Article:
Some 1-cylinder small engines have instructions that before long-term storage you should take off the spark plug, pour few milliliters of oil into the cylinder, and very slowly pull the starter cord (with fuel supply and ignition off) to lubricate the cylinder with oil, and re-install the spark plug.

My inverter generator is one of those where the instructions say that. Unfortunately, the manufacturer has made the spark plug access port so small that I can't with my large hands reasonably change the spark plug without dismantling lots of the covers of the generator, which would take so much time that I have decided instead to not do the "oil in spark plug hole" trick.

I have an alternate plan which might provide some of the benefits (namely, improved lubrication, not improved rust protection), without requiring so small hands that it's possible to reach the spark plug through the small access port.

The plan is to run the engine out of gasoline before long-term storage (which would be advisable in any case, since old gasoline can gum up the carburetor, and also fuel lines can deteriorate if they are constantly full of gas). Also before storing the engine, the starter cord should be pulled until you feel you are in the position where there starts to be a little compression (so the engine is stored valves closed, to give at least little rust protection). Then when re-starting the engine after a long-term storage, the plan is to fill it with gas, move it to the operation area, and do few rapid pull starts with choke valve off, fuel supply valve off, and ignition off:

  • The fuel supply valve would be off to avoid recently filled gasoline getting in to the engine.
  • The choke valve would be off, in case there still was gasoline in the carburetor, which could flood the cylinder if choke valve was on
  • The ignition would be off, in case there still was gasoline in the carburetor, which could start the engine so fast that the few pulls of the start cord wouldn't distribute oil before engine is started

The idea here is that since this is a splash lubricated engine, few rapid pull starts should rotate the engine enough that oil is splashed around, and hopefully oil would coat the cylinder wall due to those splashes.

I have read that typical gasoline engines have about 7-10.5 MPa peak cylinder pressure. On the other hand, a 9:1 compression ratio engine would have 9^1.4 = 21.674 times air pressure without ignition (where 1.4 is the ratio of specific heats), which is about 2.2 MPa, far less than peak cylinder pressure. So theoretically the forces on the piston should be much smaller without ignition but with compression, which should mean the cylinder wall should be coated with oil with less wear than there would be if there was fuel and ignition. Then when the engine is finally started, lubrication would be already assured during the first fractions of a second.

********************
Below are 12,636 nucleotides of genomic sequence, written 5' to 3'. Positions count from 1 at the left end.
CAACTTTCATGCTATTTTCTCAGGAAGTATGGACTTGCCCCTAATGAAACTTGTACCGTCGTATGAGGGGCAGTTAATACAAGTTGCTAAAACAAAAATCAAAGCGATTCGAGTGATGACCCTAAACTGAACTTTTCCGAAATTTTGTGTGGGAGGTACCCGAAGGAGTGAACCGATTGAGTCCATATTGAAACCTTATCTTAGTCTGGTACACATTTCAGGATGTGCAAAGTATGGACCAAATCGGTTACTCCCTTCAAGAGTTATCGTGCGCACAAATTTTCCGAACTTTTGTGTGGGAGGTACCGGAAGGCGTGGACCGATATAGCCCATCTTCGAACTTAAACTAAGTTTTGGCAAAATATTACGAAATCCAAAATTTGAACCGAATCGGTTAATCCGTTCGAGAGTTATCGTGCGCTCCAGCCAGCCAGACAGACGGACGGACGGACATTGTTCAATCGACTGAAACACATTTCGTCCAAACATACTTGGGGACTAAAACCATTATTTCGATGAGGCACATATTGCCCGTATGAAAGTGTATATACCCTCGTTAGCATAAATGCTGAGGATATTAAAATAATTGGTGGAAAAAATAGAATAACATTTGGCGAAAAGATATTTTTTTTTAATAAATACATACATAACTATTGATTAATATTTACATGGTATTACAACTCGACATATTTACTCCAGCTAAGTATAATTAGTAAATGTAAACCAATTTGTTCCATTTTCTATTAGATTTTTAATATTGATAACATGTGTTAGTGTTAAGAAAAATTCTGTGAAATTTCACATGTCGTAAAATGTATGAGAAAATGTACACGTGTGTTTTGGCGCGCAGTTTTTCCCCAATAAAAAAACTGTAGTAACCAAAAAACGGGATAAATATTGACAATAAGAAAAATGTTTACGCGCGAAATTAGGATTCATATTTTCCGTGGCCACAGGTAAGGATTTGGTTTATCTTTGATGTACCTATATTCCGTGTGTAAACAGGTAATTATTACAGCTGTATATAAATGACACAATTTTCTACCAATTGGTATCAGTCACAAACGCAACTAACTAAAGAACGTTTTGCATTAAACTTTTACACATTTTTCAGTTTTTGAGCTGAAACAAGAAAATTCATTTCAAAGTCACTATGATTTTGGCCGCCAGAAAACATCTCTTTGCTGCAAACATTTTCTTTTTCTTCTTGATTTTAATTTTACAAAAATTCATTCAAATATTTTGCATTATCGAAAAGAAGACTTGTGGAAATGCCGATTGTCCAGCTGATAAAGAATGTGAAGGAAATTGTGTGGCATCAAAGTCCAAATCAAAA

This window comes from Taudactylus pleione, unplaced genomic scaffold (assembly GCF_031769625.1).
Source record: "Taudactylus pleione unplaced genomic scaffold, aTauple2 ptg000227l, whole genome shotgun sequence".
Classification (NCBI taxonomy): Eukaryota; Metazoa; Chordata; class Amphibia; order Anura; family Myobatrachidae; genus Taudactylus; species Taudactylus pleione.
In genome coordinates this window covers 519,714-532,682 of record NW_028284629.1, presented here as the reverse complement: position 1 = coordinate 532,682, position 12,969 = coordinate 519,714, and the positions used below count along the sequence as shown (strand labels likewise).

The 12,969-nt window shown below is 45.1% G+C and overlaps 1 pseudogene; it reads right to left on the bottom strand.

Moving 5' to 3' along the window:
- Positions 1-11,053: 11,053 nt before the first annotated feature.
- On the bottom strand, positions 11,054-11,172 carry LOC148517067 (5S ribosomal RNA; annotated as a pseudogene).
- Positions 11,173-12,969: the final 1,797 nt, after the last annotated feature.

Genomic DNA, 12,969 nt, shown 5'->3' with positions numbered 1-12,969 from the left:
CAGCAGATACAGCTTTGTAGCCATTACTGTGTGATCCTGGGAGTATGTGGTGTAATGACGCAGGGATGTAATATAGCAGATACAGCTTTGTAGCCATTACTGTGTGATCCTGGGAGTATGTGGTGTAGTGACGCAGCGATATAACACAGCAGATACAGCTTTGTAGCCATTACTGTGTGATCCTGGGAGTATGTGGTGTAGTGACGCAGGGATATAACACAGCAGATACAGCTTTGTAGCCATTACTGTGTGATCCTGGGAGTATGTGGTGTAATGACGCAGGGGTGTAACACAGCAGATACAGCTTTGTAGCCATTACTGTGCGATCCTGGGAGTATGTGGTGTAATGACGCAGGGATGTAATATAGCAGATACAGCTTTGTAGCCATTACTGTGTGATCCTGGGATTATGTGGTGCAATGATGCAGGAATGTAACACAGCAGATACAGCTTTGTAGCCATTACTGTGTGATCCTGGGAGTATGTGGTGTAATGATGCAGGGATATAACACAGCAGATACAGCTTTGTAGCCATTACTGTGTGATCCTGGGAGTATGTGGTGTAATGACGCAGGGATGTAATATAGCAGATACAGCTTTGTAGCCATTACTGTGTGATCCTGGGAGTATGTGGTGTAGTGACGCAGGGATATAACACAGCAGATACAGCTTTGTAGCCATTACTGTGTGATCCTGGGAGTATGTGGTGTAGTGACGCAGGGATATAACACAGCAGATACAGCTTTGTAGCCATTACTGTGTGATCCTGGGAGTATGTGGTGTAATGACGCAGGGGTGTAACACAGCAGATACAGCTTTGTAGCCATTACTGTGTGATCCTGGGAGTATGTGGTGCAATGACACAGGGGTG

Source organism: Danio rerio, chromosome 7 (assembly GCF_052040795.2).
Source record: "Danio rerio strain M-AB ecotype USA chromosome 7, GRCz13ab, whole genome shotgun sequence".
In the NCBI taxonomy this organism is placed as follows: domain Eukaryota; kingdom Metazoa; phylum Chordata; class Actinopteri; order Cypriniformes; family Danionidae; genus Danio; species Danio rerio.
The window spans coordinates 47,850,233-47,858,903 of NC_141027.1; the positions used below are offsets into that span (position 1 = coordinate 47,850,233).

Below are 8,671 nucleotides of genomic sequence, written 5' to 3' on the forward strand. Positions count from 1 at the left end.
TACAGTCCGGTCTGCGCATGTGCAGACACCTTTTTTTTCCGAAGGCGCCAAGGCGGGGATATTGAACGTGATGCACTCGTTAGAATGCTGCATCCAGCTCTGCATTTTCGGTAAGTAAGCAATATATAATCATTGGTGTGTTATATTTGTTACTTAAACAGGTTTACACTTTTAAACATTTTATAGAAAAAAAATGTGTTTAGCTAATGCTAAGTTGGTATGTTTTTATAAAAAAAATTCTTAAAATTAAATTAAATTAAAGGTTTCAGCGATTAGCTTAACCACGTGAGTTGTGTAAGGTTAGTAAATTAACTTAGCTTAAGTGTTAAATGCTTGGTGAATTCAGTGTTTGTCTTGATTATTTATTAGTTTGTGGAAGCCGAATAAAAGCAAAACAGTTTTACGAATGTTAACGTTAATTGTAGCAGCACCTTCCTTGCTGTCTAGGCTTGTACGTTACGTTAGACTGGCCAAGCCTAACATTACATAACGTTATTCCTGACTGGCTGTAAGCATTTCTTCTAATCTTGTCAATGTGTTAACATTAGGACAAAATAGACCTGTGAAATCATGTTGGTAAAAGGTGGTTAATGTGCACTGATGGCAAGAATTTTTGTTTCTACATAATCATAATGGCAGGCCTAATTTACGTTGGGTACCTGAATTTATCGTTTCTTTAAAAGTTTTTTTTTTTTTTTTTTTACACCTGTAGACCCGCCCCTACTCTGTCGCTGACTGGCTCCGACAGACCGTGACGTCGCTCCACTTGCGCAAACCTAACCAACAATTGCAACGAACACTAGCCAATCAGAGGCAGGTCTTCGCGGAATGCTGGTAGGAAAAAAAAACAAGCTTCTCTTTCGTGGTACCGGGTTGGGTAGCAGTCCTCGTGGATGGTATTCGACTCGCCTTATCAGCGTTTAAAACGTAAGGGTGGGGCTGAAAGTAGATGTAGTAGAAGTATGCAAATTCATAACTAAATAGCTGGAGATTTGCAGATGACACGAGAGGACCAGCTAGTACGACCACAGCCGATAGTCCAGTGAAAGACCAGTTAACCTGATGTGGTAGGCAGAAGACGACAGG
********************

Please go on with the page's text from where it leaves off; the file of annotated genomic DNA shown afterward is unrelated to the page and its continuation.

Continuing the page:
I understand that hybrid vehicles can do something similar. They don't have a conventional starter motor and a small battery but rather a more powerful motor/generator and a big battery that could rotate the engine for tens of minutes at least at any speed. So they can rotate the engine at idling speed, wait for oil pressure to stabilize and for oil to coat all parts of the engine, and only then inject fuel and start ignition.

Does this idea make sense? Or is the rotation of crankshaft during pull starts so slow that oil doesn't splash efficiently enough?

  • Can you squirt motor oil into the carburetor directly while someone pulls the rope to have oil ingested into the cylinder? A little is better than a lot to avoid too much oil creating a compression lock, described as hydrolocking (where too much) fluid isn't compressible. That's the main reason to pull spark plugs for squirting oil then rotating the engine without compression for easy cylinder oiling prior to storage. Excess oil is blown out the plug hole.
    – F Dryer
    Commented Sep 19, 2022 at 0:56
  • Why not fog the motor with fogging oil when shutting the generator down? I would argue against running dry and instead suggest using stabilized gas, but to each their own Commented Sep 19, 2022 at 14:36

1 Answer 1


I agree with Brydon, spray oil fog into the carb as it is running out of fuel. The reason to put oil in the spark plug hole is so oil will lubricate the upper cylinder with more than normal amount of oil so it will last for the length of time it will be stored without drying out. Pulling the cord will distribute oil inside the crankcase, but will do little to add enough oil to the upper cylinder which is where it needs it most, so as not to allow rust to form in a dry environment with raw cylinder metal. Oil fog has been used for a long time, especially in 2 cycle engines for this very reason. This is probably the easiest and simplest way to deal with your situation.

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